Arts

Growing through the uncomfortable: Indigenous Arizona artist Jay Smiley finds local success

Posted 12/6/21

Being unique, having moments of uncomfortableness and pushing oneself has culminated into a growing business for local Navajo artist Jonas Smiley.

“I’ve always wanted to be …

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Arts

Growing through the uncomfortable: Indigenous Arizona artist Jay Smiley finds local success

Posted

Being unique, having moments of uncomfortableness and pushing oneself has culminated into a growing business for local Navajo artist Jonas Smiley.

“I’ve always wanted to be different,” said Jonas Smiley, a multi-media artist from Tuba City, Arizona, who uses inspiration from his Navajo identity when creating art.

Smiley said he likes using numerous mediums in his work, such as woodworking and digital illustration, more recently, he has gotten into printing. Also known as “Jay Smiley” across social media, he actively posts new content of projects he is taking part in.

“I’m basically an all-around artist. I do it all,” said Smiley, “I’m most known for my painting.”

Pointing out his heritage, Smiley is proud to be full-blooded Navajo, talking about how growing up on a Native American reservation has shaped him.

“I really take a lot of my art and ideas from me being a Native American,” said Smiley, “It was ingrained into me.”

He said when he was growing up, he saw all kinds of art on pottery, rugs, and jewelry.

“I had to remember who I am. I had to remember my tribal identity,” said Smiley. “My parents always told me, “don’t ever forget your clans, that is who you are.’”

Smiley said he really started working on his painting technique about 10 years ago. Since then, his works has been shown in art galleries in Phoenix, such as Roosevelt Row, as well as Downtown Mesa.

“To this day, it’s in my work,” said Smiley, “and a lot of the designs that you see in my work, you can see also in Navajo jewelry and Navajo rugs.”

Smiley’s work, as well as other Indigenous artists, can be found at Scottsdale’s Native Art Market, which is hosted at Talking Stick Pavilions — a part of the Salt-River Pima Maricopa Indian Community.

When he was not on the “rez” with his family, he found himself traveling, said Smiley. This is how many of his works were able to be seen across the Valley, as well as New Mexico.

“There was a moment for a while, I was moving with my art,” said Smiley, “so wherever my art took me, that’s where I would be living.”

Most of his early works are what prompted him into developing his art skills.

In fact, the first time he ever used paint was 2007 in front of a night club crowd. And since then, Smiley’s live performances landed him in various night clubs throughout Scottsdale, Phoenix, and Tempe.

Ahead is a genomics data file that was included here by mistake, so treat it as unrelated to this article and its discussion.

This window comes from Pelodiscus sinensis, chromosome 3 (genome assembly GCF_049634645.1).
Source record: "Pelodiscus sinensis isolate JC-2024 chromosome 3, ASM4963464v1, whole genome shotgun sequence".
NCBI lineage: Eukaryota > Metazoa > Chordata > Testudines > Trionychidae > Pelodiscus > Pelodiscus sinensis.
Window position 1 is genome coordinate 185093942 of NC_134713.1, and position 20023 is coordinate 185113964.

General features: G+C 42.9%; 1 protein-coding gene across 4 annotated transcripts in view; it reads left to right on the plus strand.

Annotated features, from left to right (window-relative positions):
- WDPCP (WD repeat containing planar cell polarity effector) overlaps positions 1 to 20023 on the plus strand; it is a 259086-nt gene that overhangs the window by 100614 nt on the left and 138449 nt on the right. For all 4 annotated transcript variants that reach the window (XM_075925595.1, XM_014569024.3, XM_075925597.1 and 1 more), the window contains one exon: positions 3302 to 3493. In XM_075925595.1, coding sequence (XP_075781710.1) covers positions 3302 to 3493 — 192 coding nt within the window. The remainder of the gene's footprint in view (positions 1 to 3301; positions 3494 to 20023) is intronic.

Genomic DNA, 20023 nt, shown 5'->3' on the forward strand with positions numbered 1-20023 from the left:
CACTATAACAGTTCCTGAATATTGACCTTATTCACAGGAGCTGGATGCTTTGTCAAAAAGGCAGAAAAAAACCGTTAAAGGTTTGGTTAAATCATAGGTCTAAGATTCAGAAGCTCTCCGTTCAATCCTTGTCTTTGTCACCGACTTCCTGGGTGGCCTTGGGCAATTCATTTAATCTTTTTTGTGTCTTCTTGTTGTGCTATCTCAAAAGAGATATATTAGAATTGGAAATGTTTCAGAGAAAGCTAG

“One of my friends had this little setup at a nightclub in Scottsdale back in 2007,” said Smiley, “he would also have an easel and a blank canvas ready to paint.”

“One night, I was there just chillin’ and he was like, ‘Yo, I gotta be on the decks all night. There’s a blank canvas right there. You want to jump on it?”” said Smiley, “and I’m just like, ‘what?’”

“It was a 24-by-36 size dimension,” said Smiley, “and you know what? I just jumped on it.”

He said he continued to paint at his friend’s nightclub because he enjoyed the feedback and encouragement he received when performing in front of crowds.

“It kick-started the whole art thing, and I always got a good vibe from it,” said Smiley.

Smiley was born on Native American land and aims to portray his origins and upbringing, as well as his path to healing, throughout his work. He said there were a lot of challenges he faced growing up on the reservation.

“Alcohol is a huge thing here in the Native American communities. The poverty level here is just crazy. The crime rate here is crazy. The addiction problem here is huge,” said Smiley.

“It’s okay to be uncomfortable,” said Smiley, “that uncomfortable feeling has guided, inspired and motivated me to get out of those feelings and the only way to do that was through my art.”

“My work was really healing in that way,” said Smiley.

Editor’s Note: Samia Salahi is a student journalist at the Walter Cronkite School of Journalism and Mass Communications.

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